Media and Entertainment LL.M.s: A worldwide phenomena

It’s not just Los Angeles; Media and Entertainment LL.M.s can be found at law schools all over the world.

Piccadilly Circus, London

The School of Law at Queen Mary University of London (QMUL) is home to the LL.M. in Media Law, where professional development opportunities are plentiful.

Indeed, the entertainment industry is on the rise in London and the country more broadly: in 2014, for example, the film industry in the UK generated some 1.4 billion GBP, according to data from the British Film Institute.

Like Loyola, QMUL leverages the school’s location in London to give LL.M. students practical experience in the entertainment and media fields.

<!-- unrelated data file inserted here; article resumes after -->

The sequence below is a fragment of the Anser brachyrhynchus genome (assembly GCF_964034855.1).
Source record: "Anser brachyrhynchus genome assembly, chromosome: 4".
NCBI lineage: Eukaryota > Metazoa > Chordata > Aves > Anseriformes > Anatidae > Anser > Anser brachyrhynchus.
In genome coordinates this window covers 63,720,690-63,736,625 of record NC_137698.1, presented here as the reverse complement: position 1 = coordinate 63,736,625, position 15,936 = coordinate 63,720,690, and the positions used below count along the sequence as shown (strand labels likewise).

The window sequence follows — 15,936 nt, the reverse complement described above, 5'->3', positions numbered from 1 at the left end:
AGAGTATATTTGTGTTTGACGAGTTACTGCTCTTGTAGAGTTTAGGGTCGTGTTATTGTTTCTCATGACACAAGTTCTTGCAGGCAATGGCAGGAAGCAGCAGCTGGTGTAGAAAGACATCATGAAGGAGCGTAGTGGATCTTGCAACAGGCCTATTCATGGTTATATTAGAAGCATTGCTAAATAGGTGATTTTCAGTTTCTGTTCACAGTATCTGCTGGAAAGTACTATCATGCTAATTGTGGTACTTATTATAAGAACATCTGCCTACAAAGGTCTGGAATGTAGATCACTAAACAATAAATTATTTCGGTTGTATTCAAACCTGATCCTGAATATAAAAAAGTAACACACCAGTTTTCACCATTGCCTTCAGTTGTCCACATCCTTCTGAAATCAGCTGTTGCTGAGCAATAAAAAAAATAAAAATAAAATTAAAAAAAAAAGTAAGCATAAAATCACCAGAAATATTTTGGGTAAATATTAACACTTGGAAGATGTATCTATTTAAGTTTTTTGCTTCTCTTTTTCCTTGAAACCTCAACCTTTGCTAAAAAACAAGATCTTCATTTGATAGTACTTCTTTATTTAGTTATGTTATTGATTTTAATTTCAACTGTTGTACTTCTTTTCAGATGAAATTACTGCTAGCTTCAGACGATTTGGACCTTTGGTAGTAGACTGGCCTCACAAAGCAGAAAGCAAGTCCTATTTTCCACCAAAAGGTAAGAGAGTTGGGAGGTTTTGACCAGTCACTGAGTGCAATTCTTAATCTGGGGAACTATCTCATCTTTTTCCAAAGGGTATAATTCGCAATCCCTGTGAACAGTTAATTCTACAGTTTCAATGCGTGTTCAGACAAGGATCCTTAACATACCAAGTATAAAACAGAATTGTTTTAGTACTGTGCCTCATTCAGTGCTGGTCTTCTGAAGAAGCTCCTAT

“Our objective is to try to give our students as many opportunities to do extra curricular employability activities as possible,” says Dr Ian Walden, Professor of Information and Communications Law at QMUL.

QMUL’s law school houses qLegal, a legal advice center where students can get hands-on experience by offering free legal advice to startups and entrepreneurs.

The school’s location provides easy connections to Europe and beyond, as well as strong ties to the UK’s media and entertainment industry. The program helps students to find work experience placements in London, particularly at up-and-coming media firms in need of fresh talent.

“If you want to get into the digital media environment, we target the Shoreditch and startup community,” says Walden. “It’s a very good way of showing a potential employer that you have an interest that goes above and beyond just doing the degree.”